US3744611 *Jan 8, 1971Jul 10, 1973Olivetti & Co SpaElectro-thermic printing device
Referenced by
Citing PatentFiling datePublication dateApplicantTitle
US4136274 *Apr 5, 1977Jan 23, 1979Oki Electric Industry Co., Ltd.Thermal head for a printer
US4250511 *Aug 16, 1979Feb 10, 1981Tektronix, Inc.Thermal transfer color printer
US4284876 *Apr 7, 1980Aug 18, 1981Oki Electric Industry Co., Ltd.Thermal printing system
US4385302 *Oct 16, 1981May 24, 1983Fuji Xerox Co., Ltd.Multicolor recording apparatus
US4442441 *Feb 19, 1981Apr 10, 1984Fuji Xerox Co., Ltd.Magnetic recording device
US4462704 *Dec 3, 1982Jul 31, 1984Fuji Xerox Co., Ltd.Thermal heat driving system
US4504837 *Jul 6, 1982Mar 12, 1985Nippon Kogaku K.K.Method and apparatus for recording color images as color transfer superimposed laminations
US4505603 *Feb 14, 1983Mar 19, 1985Tokyo Shibaura Denki Kabushiki KaishaThermal transfer color printer and a method relating thereto
US4520371 *Dec 30, 1982May 28, 1985International Business Machines CorporationMulti-zone thermal print head
US4542997 *Nov 28, 1984Sep 24, 1985Aimor Denshi Kabushiki KaishaMethod of and apparatus for printing colored patterns
US4928110 *Aug 31, 1988May 22, 1990Kabushiki Kaisha ToshibaThermal recording control method and system
US5245354 *Dec 19, 1991Sep 14, 1993Canon Kabushiki KaishaThermal transfer recording apparatus and method with improved ink sheet transport
US5372439 *Dec 18, 1992Dec 13, 1994Zebra Technologies CorporationThermal transfer printer with controlled ribbon feed
US5379055 *Dec 24, 1991Jan 3, 1995Canon Kabushiki KaishaThermal transfer recording apparatus and facsimile terminal equipment using said apparatus
US6169560Nov 24, 1997Jan 2, 2001Canon Kabushiki KaishaThermal transfer recording apparatus with ink sheet slackness removal
US6354753 *Mar 8, 1999Mar 12, 2002Easyprint ApsMethod of thermal printing and a thermal printer
US6567642Jul 8, 2002May 20, 2003Heidelberger Druckmaschinen AgHybrid thermal transfer roller brush wax applicator for rub-off reduction
US6579020Apr 23, 2002Jun 17, 2003Easyprint A/SThermal printer
US6607318Dec 3, 2001Aug 19, 2003Easyprint A/SThermal printer
US6676255Jul 24, 2002Jan 13, 2004Heidelberger Druckmaschinen AgMethod for reducing rub-off from a toner image using a colored phase change composition
US6692121Jul 8, 2002Feb 17, 2004Heidelberger Druckmaschinen AgMethod for reducing rub-off from a toner image using a phase change composition with a rotary brush
US6695502Jul 8, 2002Feb 24, 2004Heidelberger Druckmaschinen AgMultilayer; containing phase changing material; uniformity covering
US6741828Jul 8, 2002May 25, 2004Heidelberg Digital L.L.C.Method for reducing rub-off from a toner image using a phase change composition
US6775510Jul 8, 2002Aug 10, 2004Heidelberg Digital L.L.C.Method for reducing rub-off from toner or printed images using a phase change composition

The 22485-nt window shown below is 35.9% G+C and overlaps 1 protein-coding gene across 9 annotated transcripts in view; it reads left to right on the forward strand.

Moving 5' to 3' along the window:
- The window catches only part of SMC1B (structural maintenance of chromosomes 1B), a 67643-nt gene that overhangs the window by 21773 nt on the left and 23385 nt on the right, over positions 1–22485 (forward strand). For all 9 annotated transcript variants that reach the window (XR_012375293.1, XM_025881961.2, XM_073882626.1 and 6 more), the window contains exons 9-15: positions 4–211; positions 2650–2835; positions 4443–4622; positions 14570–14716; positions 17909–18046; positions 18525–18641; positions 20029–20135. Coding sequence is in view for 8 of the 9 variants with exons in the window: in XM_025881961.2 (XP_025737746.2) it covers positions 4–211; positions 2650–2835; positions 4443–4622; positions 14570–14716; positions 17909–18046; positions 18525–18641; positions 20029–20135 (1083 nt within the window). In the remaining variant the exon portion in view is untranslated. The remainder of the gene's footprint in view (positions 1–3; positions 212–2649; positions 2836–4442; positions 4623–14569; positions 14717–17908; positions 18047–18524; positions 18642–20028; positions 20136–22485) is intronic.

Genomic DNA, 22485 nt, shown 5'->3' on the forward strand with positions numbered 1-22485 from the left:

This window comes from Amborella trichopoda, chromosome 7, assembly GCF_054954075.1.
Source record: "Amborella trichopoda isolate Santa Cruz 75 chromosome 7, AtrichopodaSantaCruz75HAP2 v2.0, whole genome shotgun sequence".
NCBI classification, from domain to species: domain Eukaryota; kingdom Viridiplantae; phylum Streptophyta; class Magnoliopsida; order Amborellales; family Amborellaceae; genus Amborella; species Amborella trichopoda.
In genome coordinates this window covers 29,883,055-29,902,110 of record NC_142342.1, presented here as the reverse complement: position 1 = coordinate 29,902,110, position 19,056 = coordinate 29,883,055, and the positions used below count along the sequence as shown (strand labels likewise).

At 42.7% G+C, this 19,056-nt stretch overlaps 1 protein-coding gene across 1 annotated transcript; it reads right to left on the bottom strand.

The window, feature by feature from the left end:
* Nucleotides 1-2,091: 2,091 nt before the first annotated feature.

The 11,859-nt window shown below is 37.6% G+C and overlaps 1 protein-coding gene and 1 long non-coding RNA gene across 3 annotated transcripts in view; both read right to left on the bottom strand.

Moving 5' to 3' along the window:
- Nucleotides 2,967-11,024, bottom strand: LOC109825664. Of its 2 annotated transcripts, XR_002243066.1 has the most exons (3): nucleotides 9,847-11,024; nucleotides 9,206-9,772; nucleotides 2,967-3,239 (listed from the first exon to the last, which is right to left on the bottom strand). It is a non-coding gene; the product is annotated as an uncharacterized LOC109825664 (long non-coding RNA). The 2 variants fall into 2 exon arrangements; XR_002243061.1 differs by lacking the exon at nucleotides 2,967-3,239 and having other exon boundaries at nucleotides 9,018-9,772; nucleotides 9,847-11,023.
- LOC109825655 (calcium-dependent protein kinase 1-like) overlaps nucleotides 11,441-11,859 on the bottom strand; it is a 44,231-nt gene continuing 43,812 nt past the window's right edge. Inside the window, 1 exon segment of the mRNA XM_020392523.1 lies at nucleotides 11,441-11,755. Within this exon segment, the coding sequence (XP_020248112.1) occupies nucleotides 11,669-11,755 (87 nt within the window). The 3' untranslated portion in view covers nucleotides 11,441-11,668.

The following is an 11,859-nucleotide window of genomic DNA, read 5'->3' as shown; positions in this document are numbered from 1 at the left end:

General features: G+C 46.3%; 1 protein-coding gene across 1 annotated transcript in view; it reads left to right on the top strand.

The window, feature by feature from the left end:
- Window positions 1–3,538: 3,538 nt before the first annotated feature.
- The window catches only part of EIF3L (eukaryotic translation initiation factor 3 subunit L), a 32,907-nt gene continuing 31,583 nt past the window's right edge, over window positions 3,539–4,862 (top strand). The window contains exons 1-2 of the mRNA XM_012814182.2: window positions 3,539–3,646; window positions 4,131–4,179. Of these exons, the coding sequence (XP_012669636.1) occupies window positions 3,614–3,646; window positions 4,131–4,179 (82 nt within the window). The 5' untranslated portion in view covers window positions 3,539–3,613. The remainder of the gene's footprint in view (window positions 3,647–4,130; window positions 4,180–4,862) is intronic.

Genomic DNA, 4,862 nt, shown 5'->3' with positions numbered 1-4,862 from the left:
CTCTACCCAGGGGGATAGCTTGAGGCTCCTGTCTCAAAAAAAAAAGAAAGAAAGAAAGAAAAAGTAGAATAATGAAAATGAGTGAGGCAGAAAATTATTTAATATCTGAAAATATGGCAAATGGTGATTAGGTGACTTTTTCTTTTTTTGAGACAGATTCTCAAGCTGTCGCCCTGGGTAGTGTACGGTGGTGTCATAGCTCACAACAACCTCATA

US6801746Jun 26, 2002Oct 5, 2004Eastman Kodak CompanyMethod and system for reducing toner rub-off in an electrophotographic apparatus by using printers' anti-offset spray powder
US7682094Sep 21, 2006Mar 23, 2010Zipher LimitedTape drive and printing apparatus
US7722268Mar 21, 2008May 25, 2010Zipher LimitedTape drive and printing apparatus
US7748917Mar 16, 2007Jul 6, 2010Zipher LimitedTape drive and printing apparatus
US7753605Mar 11, 2009Jul 13, 2010Zipher LimitedTape drive and printing apparatus
US8007190Mar 11, 2009Aug 30, 2011Zipher LimitedTape drive and printing apparatus
US8096715Jan 21, 2010Jan 17, 2012Zipher LimitedTape drive and printing apparatus
US8221009Sep 13, 2010Jul 17, 2012Zipher LimitedTape drive and printing apparatus
US8221010Dec 8, 2011Jul 17, 2012Zipher LimitedTape drive and printing apparatus
US8317421Mar 31, 2008Nov 27, 2012Videojet Technologies (Nottingham) LimitedTape drive tension control
US8328441Jan 31, 2012Dec 11, 2012Videojet Technologies (Nottingham) LimitedTape drive and printing apparatus
US8591127Nov 5, 2012Nov 26, 2013Videojet Technologies (Nottingham) LimitedTape drive and printing apparatus
US8770874Mar 6, 2008Jul 8, 2014Videojet Technologies (Nottingham) LimitedTape drive
DE2921120A1 *May 25, 1979Dec 6, 1979Tektronix IncFarbendrucker mit thermischer uebertragung
EP0172561A2 *Aug 20, 1985Feb 26, 1986Pitney Bowes Inc.Thermal mechanism for printing fixed and variable information and postage meter having such a mechanism
EP0307138A1 *Sep 1, 1988Mar 15, 1989Kabushiki Kaisha ToshibaThermal recording control method and system
WO1999034983A1Jan 12, 1999Jul 15, 1999Easyprint ApsA method of thermal printing and a thermal printer
Classifications
U.S. Classification347/206, 347/208, 400/120.04, 346/139.00C, 347/222, 347/215
International ClassificationB41J2/325, G01D15/10, G01D15/16, B41J35/16
Cooperative ClassificationB41J2/325, G01D15/16, B41J35/16, G01D15/10
European ClassificationB41J35/16, G01D15/10, B41J2/325, G01D15/16